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Ephrem's Hymns in Fourth-century Syria (Patristic Monograph Series)
This book investigates the complex anti-Jewish and anti-Judaizing rhetoric of Ephrem, a fourth-century poet, deacon, and theologian from eastern Roman Syria whose Syriac-language writings remain unfamiliar and linguistically inaccessible to centuries of scholars who study the well-known Greek and Latin writings of his contemporaries.
Volume 1: Paul and the Gospels
The period since the close of World War II has been agonizingly introspective—not least because of the pain of reassessing Christianity’s attitude to Judaism. The early Christian materials have often been examined to assess their role in the long-standing negative attitude of Christians to Jews. The motivation for the early church’s sometimes harsh attitude was partly theological—it needed to define itself over against its parent—and partly sociological—it needed to make clear the line that divided the fledgling group of Christian believers fromt he group with which it was most likely to be confused. This collection of studies emphasizes the context and history of early Christianity in reconsidering many of the classic passages that have contributed to the development of anti-Judaism in Christianity. The volume opens with an essay that clearly delineates the state of the question of anti-Judaism in early Christianity. Then follow discussions of specific passages in the writings of Paul as well as the Gospels.
Volume 2: Separation and Polemic
The second volume in this two-volume work studying the initial developments of anti-Judaism within the church examines the evolution of the Christian faith in its social context as revealed by evidence such as early patristic and rabbinic writings and archaeological findings.
Cosmos and Anthropos in Romans 5-8
Romans 5-8 revolve around God’s dramatic cosmic activity and its implications for humanity and all of creation. Apocalyptic Paul measures the power of Paul’s rhetoric about the relationship of cosmic power to the Law, interpretations of righteousness and the self, and the link between grace and obedience. A revealing study of Paul’s understanding of humanity in light of God’s apocalyptic action through Jesus Christ, Apocalyptic Paul illuminates Romans 5-8 and shows how critical this neglected part of Romans was to Paul’s literary project.
Presented here for the first time in English translation (from Rufinus's Latin version) is the Apology for Origen, the sole surviving work of St. Pamphilus of Caesarea (d. 310 AD), who was one of the most celebrated priest-martyrs of the ancient Church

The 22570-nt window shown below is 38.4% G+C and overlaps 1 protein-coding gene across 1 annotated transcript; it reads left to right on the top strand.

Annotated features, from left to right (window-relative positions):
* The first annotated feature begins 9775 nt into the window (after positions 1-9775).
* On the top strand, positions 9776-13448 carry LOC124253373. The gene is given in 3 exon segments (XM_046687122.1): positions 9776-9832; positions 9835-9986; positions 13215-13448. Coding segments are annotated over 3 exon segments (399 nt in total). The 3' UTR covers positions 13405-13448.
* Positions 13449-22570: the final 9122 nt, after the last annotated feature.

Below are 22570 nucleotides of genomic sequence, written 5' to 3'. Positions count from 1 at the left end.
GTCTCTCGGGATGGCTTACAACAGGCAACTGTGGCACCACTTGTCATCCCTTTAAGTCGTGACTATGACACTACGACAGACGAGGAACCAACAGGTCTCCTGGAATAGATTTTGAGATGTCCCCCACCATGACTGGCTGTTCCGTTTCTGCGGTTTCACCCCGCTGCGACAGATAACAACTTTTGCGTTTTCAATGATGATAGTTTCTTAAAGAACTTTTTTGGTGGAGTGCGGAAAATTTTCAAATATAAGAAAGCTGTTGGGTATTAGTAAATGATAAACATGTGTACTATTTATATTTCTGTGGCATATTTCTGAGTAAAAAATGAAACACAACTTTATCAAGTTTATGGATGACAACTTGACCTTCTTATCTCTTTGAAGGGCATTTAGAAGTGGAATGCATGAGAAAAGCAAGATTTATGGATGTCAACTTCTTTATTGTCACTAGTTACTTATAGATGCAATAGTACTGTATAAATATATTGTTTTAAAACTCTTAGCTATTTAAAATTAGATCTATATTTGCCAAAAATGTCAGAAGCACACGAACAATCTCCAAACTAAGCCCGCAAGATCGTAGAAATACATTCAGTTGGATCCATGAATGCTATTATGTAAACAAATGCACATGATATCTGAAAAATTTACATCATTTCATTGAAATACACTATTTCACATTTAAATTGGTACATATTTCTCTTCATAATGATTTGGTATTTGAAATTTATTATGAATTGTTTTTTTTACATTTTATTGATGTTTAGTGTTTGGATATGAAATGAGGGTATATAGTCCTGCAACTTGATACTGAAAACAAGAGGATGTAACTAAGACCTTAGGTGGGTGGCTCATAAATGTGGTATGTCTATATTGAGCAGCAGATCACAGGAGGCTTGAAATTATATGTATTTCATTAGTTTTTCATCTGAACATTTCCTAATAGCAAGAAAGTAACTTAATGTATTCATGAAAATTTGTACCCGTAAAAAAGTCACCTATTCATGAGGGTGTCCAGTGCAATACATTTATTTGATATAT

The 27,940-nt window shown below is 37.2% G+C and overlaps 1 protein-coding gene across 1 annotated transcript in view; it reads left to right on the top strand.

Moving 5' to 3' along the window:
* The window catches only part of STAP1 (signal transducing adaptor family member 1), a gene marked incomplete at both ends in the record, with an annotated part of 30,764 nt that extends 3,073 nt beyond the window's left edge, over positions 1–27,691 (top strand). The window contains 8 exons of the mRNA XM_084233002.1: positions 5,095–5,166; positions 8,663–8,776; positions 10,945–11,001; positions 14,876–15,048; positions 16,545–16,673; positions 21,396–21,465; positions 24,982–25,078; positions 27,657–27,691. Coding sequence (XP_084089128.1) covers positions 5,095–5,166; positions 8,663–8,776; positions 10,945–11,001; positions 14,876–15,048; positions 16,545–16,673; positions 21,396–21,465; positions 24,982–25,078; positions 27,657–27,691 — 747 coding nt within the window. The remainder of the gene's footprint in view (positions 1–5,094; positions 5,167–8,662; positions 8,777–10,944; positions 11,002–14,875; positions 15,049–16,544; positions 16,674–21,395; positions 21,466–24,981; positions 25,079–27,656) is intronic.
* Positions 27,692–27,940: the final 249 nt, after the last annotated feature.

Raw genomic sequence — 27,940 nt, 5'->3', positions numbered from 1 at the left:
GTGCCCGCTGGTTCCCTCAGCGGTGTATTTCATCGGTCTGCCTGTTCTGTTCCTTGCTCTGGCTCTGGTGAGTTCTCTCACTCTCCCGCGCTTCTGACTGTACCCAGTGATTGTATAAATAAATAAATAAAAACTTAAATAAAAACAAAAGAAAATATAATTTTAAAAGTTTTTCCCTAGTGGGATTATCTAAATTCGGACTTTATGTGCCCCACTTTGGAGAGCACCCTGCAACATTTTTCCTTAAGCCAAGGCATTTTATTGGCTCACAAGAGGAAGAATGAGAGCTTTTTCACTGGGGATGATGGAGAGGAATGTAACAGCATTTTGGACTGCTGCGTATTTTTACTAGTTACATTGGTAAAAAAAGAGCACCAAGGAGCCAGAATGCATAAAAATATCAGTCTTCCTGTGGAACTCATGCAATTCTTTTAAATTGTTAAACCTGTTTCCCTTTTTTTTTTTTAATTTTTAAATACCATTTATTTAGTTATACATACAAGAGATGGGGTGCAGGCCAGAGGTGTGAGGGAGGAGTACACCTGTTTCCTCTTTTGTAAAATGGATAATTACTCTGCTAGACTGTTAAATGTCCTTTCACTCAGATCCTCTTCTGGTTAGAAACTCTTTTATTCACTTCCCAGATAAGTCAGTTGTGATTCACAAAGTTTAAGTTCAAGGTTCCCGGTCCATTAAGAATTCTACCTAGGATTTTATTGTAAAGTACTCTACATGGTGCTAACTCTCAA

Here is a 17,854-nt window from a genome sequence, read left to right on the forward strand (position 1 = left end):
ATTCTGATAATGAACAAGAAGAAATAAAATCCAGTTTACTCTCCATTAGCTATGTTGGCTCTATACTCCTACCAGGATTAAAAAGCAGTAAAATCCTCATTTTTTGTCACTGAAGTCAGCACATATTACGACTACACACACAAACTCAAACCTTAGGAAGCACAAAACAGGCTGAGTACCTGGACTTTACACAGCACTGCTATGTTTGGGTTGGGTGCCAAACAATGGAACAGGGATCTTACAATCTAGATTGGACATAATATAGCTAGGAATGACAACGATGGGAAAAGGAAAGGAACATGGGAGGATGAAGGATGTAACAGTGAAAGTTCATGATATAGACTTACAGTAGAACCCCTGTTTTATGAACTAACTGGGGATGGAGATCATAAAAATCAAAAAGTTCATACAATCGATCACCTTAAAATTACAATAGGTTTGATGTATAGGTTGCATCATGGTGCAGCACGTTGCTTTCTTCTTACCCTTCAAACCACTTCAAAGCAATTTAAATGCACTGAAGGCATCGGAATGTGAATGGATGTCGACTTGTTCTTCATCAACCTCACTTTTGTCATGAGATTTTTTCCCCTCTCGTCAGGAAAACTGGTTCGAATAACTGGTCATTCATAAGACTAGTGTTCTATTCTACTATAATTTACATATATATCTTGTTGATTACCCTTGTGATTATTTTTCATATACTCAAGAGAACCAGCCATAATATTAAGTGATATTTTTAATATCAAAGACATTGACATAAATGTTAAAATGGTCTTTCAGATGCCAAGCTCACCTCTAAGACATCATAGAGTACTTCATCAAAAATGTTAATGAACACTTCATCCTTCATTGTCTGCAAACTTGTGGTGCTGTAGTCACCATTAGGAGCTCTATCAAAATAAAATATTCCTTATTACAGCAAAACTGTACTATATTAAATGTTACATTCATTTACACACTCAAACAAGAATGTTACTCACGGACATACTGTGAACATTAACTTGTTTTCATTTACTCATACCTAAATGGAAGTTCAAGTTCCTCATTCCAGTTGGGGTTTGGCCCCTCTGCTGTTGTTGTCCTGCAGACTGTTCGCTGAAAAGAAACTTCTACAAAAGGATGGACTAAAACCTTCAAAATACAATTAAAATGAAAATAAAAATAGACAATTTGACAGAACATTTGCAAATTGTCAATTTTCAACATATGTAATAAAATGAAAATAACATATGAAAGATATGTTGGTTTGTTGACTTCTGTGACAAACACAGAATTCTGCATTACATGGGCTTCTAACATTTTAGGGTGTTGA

Negative Theology, Incarnation, and Relationality
The ancient doctrine of negative theology or apophasis-the attempt to describe God by speaking only of what cannot be said about the divine perfection and goodness-has taken on new life in the concern with language and its limits that preoccupies much postmodern philosophy, theology, and related disciplines. How does this mystical tradition intersect with the concern with material bodies that is simultaneously a focus in these areas? This volume pursues the unlikely conjunction of apophasis and the body, not for the cachet of the cutting edgebut rather out of an ethical passion for the integrity of all creaturely bodies as they are caughtup in various ideological mechanisms-religious, theological, political, economic-that threaten their dignity and material well-being. The contributors, a diverse collection of scholars in theology, philosophy, history, and biblical studies, rethink the relationship between the concrete tradition of negative theology and apophatic discourses widely construed. They further endeavor to link these to the theological theme of incarnation and more general issues of embodiment, sexuality, and cosmology. Along the way, they engage and deploy the resources of contextual and liberation theology, post-structuralism, postcolonialism, process thought, and feminism.The result not only recasts the nature and possibilities of theological discourse but explores the possibilities of academic discussion across and beyond disciplines in concrete engagement with the well-being of bodies, both organic and inorganic. The volume interrogates the complex capacities of religious discourse both to threaten and positively to draw upon the material well-being of creation.